Marcella C. Clinard earned her master's degrees in women's studies and English and a doctoral degree in multicultural women's and gender studies at TWU. Her dissertation was a qualitative case study exploring how women’s and gender studies instructors teach (or don’t teach) about religion, and the social justice implications of these pedagogical choices, particularly related to the intersections of religion and race, ethnicity, and nationality. Since graduating in May 2021, Dr. Clinard has been working on a book project based on her dissertation, tentatively titled Teaching Religion Intersectionally in Introductory Courses: Interdisciplinary Lessons from Women’s and Gender Studies. While at TWU, Dr. Clinard taught first-year composition courses as well as lower- and upper-level women's and gender studies courses, including a competitively selected senior-level online seminar on sexualities and religion, which Dr. Clinard designed to foreground transnational and post-colonial approaches to sexuality and LGBTQ+ identity and experience. In 2020, Dr. Clinard received the Pioneering Spirit Graduate Teaching Assistant Award of Excellence, the highest award given to graduate students at TWU in honor of her excellence in teaching, both online and face-to-face.
Research Interests: religion and social justice; critical race theory and intersections of religion, race, ethnicity, and nationality; Gloria E. Anzaldúa; new materialisms and ecofeminism; theorizing about intersectionality and epistemology; feminist qualitative research; feminist/womanist pedagogies; reproductive justice
Sara Ishii, PhD
Adjunct Professor, TWU Visual Arts and UTD Visual Arts
Activities and accomplishments: 2019 Summer Core Writing Fellow; nomination by students for the 2019 STAR (Students for Assignment and Teaching Recognition) Symposium
“I am able to bring my MWGS training and education into my Visual Arts courses to expand/build on the current art history canon.” — Sara Ishii, PhD
Jennifer V. Martin Emami, PhD
Jennifer V. Martin Emami, Ph.D. is a graduate of the doctoral program.She obtained a master’s degree in communication studies at Northeastern State University. She is active in multiple professional organizations and presents at a number of academic conferences annually. She has served as both the social chair and professional development chair in our graduate student association. Jennifer has also been an active committee member for campus-wide events and serves as a reviewer for academic journals. Her dissertation focused on moving beyond oppositionality in the classroom through a womanist pedagogical framework. She currently balances motherhood, being a spouse, and working as a Senior Adviser of Equity and Justice in the non-profit world.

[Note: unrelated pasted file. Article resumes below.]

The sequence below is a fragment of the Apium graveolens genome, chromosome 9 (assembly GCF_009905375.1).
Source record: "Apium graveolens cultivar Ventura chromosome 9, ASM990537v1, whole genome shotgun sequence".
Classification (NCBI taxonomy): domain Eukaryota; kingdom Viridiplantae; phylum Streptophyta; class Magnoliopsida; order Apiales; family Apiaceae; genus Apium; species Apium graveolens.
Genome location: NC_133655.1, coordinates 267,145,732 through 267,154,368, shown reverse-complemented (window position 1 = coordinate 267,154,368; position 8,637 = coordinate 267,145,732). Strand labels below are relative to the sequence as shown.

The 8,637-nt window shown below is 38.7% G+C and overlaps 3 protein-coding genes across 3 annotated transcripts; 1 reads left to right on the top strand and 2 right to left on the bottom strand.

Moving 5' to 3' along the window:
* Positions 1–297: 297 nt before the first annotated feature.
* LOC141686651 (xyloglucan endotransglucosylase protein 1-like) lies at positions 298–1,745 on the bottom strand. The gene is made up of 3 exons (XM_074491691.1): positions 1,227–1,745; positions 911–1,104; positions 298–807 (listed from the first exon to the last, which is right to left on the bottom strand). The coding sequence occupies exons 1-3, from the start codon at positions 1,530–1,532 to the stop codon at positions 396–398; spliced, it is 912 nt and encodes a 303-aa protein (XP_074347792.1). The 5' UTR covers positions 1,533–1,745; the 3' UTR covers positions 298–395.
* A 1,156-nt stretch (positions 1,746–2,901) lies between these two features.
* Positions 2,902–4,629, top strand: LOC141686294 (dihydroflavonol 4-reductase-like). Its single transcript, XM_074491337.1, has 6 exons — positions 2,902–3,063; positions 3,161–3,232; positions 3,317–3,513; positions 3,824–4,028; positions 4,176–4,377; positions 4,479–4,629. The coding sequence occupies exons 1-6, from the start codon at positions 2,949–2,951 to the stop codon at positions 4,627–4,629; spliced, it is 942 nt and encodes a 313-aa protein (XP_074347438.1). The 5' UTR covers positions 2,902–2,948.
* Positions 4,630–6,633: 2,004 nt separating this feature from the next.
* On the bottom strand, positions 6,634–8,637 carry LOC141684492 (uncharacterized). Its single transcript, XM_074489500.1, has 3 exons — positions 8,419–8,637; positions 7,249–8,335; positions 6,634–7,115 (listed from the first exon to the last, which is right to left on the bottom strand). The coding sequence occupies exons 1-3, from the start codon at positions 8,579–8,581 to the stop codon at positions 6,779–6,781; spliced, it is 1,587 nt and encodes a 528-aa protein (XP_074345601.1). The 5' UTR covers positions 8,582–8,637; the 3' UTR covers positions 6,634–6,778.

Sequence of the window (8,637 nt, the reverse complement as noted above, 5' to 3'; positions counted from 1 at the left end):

Research Interests: feminist and womanist pedagogy, intercultural communication, classroom rhetoric and activism in the classroom.
Carla Wilson, PhD
Carla Wilson is a recent graduate from the Multicultural Women’s and Gender Studies Ph.D. program at Texas Woman's University. She currently teaches courses in Women’s Studies and First-Year Composition at TWU. Her recent publication, “Unsettling Women’s and Gender Studies’ “Settler” Logics Through Gloria Anzaldúa’s Essay “Now Let Us Shift” is included in the anthology Teaching Gloria E. Anzaldúa: Pedagogy and Practice for Our Classrooms and Communities. She is currently working on a chapter "Listening for Change: Gloria E. Anzaldúa’s Use of Ensouling as a Way to Listen to One’s Self and to the World," which will be included in the forthcoming anthology, Gloria E. Anzaldúa: "I Change Myself, I Change the World." One of her dreams is to turn her dissertation on contemplative practice as a resource for navigating uncomfortable feelings and difficult conversations in the social justice classroom—inspired by Anzaldúa’s pedagogical use of spiritual tools and creative acts—into a book that is accessible to learning communities outside of academia.
Research Interests: Gloria Anzaldúan thought; feminist, womanist, and contemplative epistemologies, pedagogies, and praxis; love and an ethics of care as a method for social change; and white supremacy cultural characteristics as they show up in the classroom.
Page last updated 12:47 PM, February 10, 2022